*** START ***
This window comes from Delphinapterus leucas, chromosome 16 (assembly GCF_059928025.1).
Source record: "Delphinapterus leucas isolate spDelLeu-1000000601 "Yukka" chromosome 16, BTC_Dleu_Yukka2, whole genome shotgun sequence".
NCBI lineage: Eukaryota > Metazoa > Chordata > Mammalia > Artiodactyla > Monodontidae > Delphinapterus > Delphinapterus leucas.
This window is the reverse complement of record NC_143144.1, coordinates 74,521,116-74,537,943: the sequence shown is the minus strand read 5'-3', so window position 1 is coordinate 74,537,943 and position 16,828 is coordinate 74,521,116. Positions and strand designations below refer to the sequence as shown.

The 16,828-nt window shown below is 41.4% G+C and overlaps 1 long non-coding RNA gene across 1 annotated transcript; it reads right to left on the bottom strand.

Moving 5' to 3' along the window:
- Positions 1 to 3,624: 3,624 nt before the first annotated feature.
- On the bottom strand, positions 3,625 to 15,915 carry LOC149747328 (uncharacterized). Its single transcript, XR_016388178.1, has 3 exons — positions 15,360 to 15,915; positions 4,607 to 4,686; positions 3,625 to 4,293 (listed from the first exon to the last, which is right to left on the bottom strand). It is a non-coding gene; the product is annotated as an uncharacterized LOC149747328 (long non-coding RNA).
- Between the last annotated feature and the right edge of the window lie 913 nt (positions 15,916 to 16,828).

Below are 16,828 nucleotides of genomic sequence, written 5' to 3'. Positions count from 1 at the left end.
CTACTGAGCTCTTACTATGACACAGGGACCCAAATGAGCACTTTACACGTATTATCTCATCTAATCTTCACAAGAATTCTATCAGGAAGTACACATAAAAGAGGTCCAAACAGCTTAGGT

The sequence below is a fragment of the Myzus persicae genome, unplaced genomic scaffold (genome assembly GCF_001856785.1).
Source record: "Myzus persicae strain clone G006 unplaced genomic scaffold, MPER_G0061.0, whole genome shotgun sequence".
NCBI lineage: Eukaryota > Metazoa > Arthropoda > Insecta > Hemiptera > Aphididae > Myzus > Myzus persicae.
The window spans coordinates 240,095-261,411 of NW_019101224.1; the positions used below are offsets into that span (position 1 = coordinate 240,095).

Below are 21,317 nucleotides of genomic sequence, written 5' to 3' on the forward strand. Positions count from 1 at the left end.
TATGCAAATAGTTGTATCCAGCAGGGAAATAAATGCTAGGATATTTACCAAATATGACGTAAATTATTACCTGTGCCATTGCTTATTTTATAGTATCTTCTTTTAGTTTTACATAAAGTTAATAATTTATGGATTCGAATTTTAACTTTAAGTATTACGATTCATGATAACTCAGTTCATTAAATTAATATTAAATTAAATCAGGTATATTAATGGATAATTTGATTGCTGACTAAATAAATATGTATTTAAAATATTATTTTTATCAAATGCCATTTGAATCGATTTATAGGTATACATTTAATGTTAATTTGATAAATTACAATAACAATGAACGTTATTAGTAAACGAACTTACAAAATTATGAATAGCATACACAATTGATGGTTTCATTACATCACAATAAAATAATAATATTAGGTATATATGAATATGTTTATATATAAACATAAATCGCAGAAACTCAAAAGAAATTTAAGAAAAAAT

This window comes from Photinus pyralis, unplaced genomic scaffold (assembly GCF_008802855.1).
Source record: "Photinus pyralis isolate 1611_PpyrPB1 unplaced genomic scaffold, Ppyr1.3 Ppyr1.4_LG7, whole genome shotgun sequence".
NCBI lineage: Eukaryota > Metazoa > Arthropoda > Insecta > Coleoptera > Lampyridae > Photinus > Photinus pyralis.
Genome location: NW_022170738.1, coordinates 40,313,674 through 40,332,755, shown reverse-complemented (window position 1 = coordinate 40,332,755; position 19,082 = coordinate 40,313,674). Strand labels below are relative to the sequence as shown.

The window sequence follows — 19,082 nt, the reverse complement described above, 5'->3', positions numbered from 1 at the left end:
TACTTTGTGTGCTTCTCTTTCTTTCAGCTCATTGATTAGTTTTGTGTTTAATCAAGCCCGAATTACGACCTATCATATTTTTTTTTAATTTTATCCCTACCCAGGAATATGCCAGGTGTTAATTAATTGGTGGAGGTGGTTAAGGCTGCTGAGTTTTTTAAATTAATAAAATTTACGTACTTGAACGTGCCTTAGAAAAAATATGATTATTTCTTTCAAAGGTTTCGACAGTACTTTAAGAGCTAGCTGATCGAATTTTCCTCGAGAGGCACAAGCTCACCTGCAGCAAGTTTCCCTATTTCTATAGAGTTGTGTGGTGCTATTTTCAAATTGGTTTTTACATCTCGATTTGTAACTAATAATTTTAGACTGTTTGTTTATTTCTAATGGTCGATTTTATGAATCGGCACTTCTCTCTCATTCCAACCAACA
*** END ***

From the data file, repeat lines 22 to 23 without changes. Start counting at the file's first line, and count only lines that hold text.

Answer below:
The window sequence follows — 19,082 nt, the reverse complement described above, 5'->3', positions numbered from 1 at the left end:
TACTTTGTGTGCTTCTCTTTCTTTCAGCTCATTGATTAGTTTTGTGTTTAATCAAGCCCGAATTACGACCTATCATATTTTTTTTTAATTTTATCCCTACCCAGGAATATGCCAGGTGTTAATTAATTGGTGGAGGTGGTTAAGGCTGCTGAGTTTTTTAAATTAATAAAATTTACGTACTTGAACGTGCCTTAGAAAAAATATGATTATTTCTTTCAAAGGTTTCGACAGTACTTTAAGAGCTAGCTGATCGAATTTTCCTCGAGAGGCACAAGCTCACCTGCAGCAAGTTTCCCTATTTCTATAGAGTTGTGTGGTGCTATTTTCAAATTGGTTTTTACATCTCGATTTGTAACTAATAATTTTAGACTGTTTGTTTATTTCTAATGGTCGATTTTATGAATCGGCACTTCTCTCTCATTCCAACCAACA